Wednesday, March 25, 2009

Adventures in Traveling Light(er)

I'll admit that I am not the lightest packer. In fact, I am quite a heavy packer. Most of my trips revolve around work, so I end up carrying quite a bit of gear with me including a 48 pound toolkit and two laptops. Between my checked and carry-on bags, I carry over 100 lbs of equipment with me on an average trip. I know that this isn't traveling lightly, but it is a style of travel to which I have become accustomed to. A recent familial obligation necessitated my traveling to Southern California on short notice, and it changed the way I'll look at traveling and packing forever.

My trip required me to be in town for two nights, and I couldn't risk having my bags delayed so this left me with only one option: carry-on only travel . It required me to pack by a new set of rules, which have opened up a whole new world of travel possibilities.

The most obvious changes were that I wouldn't be able to bring a pocket knife with me and that I'd have to be careful to follow all of the TSA rules for carry-on travel. Additionally, I needed to remember that I'd be carrying everything, so weight was also a concern.

Once I started to think about traveling solely with carry-ons, I was reminded of a line from one of my favorite movies:

"Take only what you need to survive" -Lone Star to Princess Vespa, Space Balls

I'd heard this phrase repeated many times over the years, but never before had I encountered the perfect context for it.

With the sagely wisdom of Lone Star ringing true in my mind, I set about deciding what would stay and what would go. Since I only needed a couple changes of clothes and an extra pair of shoes, I decided to go with a roll-a-board case that would hold my clothes and my day pack, which held my water bottle, food and my toiletries. I'll admit that I didn't do a full purge of my backpack as I should have, but time was short so I ended up lugging around a lot of gadgets that I didn't need to take with me.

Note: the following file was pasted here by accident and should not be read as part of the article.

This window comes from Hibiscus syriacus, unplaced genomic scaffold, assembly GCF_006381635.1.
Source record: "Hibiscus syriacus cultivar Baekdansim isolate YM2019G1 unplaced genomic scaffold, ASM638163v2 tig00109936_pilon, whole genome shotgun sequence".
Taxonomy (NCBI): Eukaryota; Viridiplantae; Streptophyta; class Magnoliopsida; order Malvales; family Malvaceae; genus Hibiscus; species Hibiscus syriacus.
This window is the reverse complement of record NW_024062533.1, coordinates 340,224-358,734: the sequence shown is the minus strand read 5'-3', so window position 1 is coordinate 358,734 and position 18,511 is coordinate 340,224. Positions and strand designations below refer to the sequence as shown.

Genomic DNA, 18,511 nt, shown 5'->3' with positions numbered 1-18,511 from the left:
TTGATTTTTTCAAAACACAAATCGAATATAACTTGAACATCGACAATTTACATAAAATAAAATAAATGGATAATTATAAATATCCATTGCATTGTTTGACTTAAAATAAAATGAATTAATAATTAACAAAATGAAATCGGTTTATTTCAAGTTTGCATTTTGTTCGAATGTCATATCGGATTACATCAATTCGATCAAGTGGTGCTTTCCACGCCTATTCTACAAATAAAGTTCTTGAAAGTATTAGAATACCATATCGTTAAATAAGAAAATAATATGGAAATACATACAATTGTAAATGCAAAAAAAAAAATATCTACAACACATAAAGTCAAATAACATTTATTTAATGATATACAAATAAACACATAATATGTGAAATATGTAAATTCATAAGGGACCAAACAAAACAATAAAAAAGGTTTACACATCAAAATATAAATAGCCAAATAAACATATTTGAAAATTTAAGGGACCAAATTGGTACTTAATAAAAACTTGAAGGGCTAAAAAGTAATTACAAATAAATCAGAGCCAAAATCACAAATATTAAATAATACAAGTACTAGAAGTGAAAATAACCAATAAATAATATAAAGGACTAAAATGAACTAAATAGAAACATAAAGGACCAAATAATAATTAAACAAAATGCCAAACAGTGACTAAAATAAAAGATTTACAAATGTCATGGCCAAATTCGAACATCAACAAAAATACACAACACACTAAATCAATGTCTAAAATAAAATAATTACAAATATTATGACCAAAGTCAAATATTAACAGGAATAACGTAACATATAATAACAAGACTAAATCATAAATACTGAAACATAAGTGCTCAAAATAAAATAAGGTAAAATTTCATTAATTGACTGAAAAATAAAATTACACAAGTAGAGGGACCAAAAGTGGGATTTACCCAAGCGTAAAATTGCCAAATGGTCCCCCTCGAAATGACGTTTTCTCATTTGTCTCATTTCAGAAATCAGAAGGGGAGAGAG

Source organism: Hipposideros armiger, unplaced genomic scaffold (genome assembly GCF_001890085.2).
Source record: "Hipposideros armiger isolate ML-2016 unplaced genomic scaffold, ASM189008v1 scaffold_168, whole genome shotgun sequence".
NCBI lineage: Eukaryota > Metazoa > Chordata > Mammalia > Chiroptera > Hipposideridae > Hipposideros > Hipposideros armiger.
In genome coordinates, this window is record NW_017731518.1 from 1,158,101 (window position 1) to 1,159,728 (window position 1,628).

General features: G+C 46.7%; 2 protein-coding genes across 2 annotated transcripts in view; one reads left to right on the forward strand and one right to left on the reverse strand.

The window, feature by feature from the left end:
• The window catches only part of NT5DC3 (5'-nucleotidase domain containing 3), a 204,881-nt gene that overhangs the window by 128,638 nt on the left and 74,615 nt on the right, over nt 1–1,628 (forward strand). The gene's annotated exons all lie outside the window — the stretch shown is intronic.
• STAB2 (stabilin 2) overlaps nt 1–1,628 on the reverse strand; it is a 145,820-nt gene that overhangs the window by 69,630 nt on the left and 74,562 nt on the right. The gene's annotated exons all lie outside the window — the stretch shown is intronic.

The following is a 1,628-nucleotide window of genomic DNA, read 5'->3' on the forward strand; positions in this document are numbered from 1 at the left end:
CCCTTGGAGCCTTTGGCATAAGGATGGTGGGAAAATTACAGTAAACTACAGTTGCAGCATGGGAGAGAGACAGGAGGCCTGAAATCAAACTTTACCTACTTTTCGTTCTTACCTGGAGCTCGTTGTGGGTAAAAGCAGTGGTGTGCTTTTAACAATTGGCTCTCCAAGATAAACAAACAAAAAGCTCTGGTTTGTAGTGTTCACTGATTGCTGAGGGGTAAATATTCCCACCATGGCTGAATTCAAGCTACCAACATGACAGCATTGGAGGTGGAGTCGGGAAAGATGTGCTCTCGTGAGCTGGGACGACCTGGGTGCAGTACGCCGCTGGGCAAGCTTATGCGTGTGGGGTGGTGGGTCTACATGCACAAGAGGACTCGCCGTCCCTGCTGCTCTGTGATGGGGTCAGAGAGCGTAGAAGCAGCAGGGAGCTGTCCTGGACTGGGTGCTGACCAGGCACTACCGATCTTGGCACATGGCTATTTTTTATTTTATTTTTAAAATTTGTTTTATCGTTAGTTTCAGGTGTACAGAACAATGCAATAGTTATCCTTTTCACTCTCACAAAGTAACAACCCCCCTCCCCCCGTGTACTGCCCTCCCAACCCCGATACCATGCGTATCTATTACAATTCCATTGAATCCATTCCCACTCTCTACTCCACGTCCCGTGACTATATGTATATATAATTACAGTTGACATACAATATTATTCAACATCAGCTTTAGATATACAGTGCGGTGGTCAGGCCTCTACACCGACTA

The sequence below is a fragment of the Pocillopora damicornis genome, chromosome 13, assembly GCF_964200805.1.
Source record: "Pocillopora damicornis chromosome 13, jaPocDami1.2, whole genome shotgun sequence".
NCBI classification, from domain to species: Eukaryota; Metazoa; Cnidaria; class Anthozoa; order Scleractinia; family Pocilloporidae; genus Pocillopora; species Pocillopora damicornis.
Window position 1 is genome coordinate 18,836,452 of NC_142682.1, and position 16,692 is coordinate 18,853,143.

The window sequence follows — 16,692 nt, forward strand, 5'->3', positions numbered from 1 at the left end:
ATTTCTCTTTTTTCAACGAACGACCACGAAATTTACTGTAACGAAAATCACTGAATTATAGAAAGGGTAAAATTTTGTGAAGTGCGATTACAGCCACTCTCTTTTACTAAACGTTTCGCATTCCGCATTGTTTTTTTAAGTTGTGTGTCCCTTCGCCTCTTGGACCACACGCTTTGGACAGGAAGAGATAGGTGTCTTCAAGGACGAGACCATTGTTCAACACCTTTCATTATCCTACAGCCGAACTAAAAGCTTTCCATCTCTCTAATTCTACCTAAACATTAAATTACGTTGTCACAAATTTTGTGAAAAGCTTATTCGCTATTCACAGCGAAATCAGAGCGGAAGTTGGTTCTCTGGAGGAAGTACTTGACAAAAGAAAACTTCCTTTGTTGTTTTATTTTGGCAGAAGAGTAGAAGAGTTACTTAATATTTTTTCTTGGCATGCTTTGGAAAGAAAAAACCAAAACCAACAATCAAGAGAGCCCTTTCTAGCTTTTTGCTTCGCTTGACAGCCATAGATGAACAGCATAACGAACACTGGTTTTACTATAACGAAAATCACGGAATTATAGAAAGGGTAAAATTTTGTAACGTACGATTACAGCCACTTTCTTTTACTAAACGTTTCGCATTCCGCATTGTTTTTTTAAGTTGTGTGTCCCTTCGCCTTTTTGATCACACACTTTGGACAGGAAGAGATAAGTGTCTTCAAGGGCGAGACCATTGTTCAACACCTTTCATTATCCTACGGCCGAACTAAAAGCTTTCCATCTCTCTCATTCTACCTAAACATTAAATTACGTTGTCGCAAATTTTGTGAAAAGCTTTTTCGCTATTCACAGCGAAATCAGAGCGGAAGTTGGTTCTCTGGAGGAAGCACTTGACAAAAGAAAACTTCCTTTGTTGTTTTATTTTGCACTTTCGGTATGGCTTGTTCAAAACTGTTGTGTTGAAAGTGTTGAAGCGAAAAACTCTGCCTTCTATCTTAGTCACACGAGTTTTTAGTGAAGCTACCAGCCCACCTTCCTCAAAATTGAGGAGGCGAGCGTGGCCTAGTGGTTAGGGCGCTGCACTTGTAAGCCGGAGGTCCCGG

In addition to the above items, I also packed a 2 pound round of cheese for my father (he really likes sharp cheddar). The cheese went into a soft sided cooler which fit nicely in my day pack. When checking into my flight I weighed in to find that I was lugging about 35 pounds of gear with me.

While sitting in the boarding area, I started to take a close look at everything that I ended up carrying with me, and I realized that there was quite a bit of redundancy. Did I really need a water bottle and a travel mug? Did I need to carry fresh fruit when dry is available? Isn't carrying 4 magazines a little excessive? Would a lighter/smaller book reduce my reading enjoyment? Do I need a comb and a brush?

Even though I had cut down the weight of my gear considerably, there was certainly more that I could have done. Realizing this, I was thrilled with the possibility of making carry-on travel a regular part of my life. In a moment of clarity, taking advantage of last minute travel deals and
spontaneous travel changes suddenly became a reality. It was as if I could finally see for myself what others had been telling me for years about what travel could be.

As it turns out, there's a great website for traveling without checked bags called OneBag. I really wish I would have found this resource before my trip to Southern California, but I've been enjoying it in preparation for my next carry-on only trip.

My first carry-on only trip went fairly smoothly, and I didn't miss any part of checking my bags (ie: having to wait at the baggage carousel, watching my bags get loaded on the plane and wondering if my bags would arrive with me) . While I wasn't able to take my pocket knife with me, that was a minor inconvenience when compared to the gained flexibility and peace of mind knowing that my bags would not be lost. I look forward to my next carry-on only trip because I've learned a lot since then, and I can't wait to really apply myself to this style of travel.